After five days, an evacuation order has been lifted in Richmond, Ind., where firefighters had battled a major plastics-related fire.
The order was lifted the afternoon of April 16. More than 2,000 people had been evacuated from the area April 11 when warehouses storing recycled plastics caught fire at around 2:30 p.m.
Local officials said that the Wayne County Emergency Management Agency, in consultation with the county health department and state health partners, reviewed testing data provided by the U.S. Environmental Protection Agency and determined it to be safe for residents to return home. They added that businesses and schools in the evacuation zone can resume operation.
Officials also are advising residents on how to handle debris from the fire after asbestos was detected. They said April 16 that EPA contractors are searching for, flagging and removing debris from the fire. Officials added that out of an abundance of caution, asbestos professionals will wear protective gear as they gather materials until sample results are returned.
Impacted schools will be cleared of debris first. Contractors will begin on ground level and may deploy drones to search rooftops for additional debris. After school grounds are cleared, contractors will begin removing debris from residential properties, parks and/or public areas, and businesses.
Officials said it's essential for residents not to remove or disturb any debris believed to be from the fire.
EPA officials also said April 16 that the agency is continuing 24-hour air monitoring and sampling at the site and around the community. Two local firefighters sustained minor injuries in the response effort, but no major injuries were reported.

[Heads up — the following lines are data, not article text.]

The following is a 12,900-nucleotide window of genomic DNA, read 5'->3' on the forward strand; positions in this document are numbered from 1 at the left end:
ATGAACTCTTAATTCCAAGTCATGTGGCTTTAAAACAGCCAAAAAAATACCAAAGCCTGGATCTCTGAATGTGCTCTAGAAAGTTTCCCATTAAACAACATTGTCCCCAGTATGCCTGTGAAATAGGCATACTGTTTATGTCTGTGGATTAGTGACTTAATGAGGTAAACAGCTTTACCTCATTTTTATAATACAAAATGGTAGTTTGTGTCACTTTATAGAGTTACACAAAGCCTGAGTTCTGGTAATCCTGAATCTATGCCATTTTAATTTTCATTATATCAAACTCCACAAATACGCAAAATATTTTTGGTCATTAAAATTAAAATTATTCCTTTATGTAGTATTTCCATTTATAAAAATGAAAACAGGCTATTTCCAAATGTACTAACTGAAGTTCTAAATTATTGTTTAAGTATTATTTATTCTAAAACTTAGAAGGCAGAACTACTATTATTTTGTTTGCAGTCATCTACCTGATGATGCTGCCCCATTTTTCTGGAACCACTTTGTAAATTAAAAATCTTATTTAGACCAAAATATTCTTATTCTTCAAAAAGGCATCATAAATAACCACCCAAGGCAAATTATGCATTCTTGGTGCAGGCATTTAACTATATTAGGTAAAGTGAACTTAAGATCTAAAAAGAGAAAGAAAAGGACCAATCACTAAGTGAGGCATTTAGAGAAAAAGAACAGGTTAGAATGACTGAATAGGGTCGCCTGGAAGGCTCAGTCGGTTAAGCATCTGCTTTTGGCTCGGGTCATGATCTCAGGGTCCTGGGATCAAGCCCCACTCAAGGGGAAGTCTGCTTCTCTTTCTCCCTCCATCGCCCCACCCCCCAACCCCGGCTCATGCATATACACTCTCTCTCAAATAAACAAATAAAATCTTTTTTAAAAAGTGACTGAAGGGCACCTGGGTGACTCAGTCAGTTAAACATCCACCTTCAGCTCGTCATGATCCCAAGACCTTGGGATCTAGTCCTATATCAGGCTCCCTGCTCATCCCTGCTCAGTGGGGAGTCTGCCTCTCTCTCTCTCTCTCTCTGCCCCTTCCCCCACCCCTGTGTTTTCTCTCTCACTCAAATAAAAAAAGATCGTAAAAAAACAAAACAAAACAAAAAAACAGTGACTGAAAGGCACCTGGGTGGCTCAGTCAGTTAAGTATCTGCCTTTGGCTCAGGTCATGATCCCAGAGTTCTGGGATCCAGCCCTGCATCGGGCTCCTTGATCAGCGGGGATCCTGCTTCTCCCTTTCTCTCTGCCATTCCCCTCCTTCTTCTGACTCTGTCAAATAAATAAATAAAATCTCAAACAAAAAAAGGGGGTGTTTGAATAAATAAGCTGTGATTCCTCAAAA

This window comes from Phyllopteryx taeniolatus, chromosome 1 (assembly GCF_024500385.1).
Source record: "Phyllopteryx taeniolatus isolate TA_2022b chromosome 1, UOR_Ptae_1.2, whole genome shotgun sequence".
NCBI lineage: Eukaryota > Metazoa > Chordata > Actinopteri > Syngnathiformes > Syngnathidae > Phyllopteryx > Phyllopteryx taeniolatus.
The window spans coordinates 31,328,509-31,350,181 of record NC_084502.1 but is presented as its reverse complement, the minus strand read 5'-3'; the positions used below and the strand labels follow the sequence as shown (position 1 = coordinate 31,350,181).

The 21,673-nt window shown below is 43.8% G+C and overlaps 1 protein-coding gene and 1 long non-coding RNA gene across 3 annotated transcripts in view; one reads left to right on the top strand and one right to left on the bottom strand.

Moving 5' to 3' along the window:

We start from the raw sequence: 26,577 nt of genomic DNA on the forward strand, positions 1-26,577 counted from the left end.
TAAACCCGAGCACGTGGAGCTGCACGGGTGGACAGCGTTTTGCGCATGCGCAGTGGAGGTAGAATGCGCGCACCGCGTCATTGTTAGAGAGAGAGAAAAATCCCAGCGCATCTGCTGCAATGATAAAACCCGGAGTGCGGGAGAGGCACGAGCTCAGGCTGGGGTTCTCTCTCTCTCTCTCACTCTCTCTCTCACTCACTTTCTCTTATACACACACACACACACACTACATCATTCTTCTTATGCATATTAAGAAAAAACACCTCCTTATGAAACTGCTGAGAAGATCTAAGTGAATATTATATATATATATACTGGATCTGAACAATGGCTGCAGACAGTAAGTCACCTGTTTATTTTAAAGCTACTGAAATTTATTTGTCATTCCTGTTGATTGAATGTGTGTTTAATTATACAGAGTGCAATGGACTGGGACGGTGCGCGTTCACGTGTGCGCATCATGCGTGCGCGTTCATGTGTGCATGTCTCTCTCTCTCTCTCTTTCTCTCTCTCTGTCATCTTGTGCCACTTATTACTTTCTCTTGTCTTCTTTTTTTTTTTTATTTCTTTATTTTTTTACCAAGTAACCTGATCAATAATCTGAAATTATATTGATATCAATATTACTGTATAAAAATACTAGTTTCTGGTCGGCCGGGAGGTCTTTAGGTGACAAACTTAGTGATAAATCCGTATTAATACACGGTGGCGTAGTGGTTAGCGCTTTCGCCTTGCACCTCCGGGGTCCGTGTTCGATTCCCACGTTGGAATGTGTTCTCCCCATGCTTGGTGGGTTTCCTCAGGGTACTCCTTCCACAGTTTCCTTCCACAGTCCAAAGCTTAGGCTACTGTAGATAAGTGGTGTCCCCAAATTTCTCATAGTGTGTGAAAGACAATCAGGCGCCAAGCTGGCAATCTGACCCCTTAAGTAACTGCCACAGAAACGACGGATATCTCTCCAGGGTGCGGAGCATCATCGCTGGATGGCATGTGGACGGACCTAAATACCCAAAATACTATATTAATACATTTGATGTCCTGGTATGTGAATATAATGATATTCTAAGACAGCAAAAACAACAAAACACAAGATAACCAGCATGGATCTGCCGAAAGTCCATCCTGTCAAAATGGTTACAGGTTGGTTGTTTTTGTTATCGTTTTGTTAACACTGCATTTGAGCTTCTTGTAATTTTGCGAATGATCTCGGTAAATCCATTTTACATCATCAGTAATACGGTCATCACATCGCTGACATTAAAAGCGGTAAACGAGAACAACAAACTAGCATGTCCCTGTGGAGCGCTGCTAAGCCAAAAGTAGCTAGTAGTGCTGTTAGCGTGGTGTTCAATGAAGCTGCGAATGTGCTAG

The fire started at My-Way Trading Inc. in warehouses that contained "large amounts of chipped, shredded and bulk recycled plastic." Richmond Fire Chief Tim Brown said that the overall site covers almost 14 acres and that the fire eventually spread to six buildings. All six buildings and their contents were "100 percent consumed" by the fire.
"There was every type of plastic you could imagine in those buildings," Brown added. "The owner brought all of it in and then lost control of it."
My-Way had collected and packaged recyclables for reselling. Plastics were stored inside and outside the buildings. The business owner has previously been cited by the city for multiple safety violations.
The city had been involved in a legal battle with My-Way's owner — identified as Seth Smith — since 2019 in an effort to get him to clean up the site, according to City Attorney Andrew Sickmann.
"The city didn't create this problem. We were allowing the owner to sell and remove material, but not add to it," Sickmann said at the news conference. "The city couldn't go in and remove it. The pandemic affected the owner's ability to sell the materials overseas, but he was doing it."
Sickmann added that the situation was further complicated by a bank having a financial interest in the materials stored at the site.
The cause of the fire has not been identified. According to state fire officials, it will be several days before the site is safe enough to enter to begin an investigation. Once the investigation is started, it will take several weeks to complete.
Locally the building is known as the former home of Hoffco, a lawn equipment company that closed in 2009.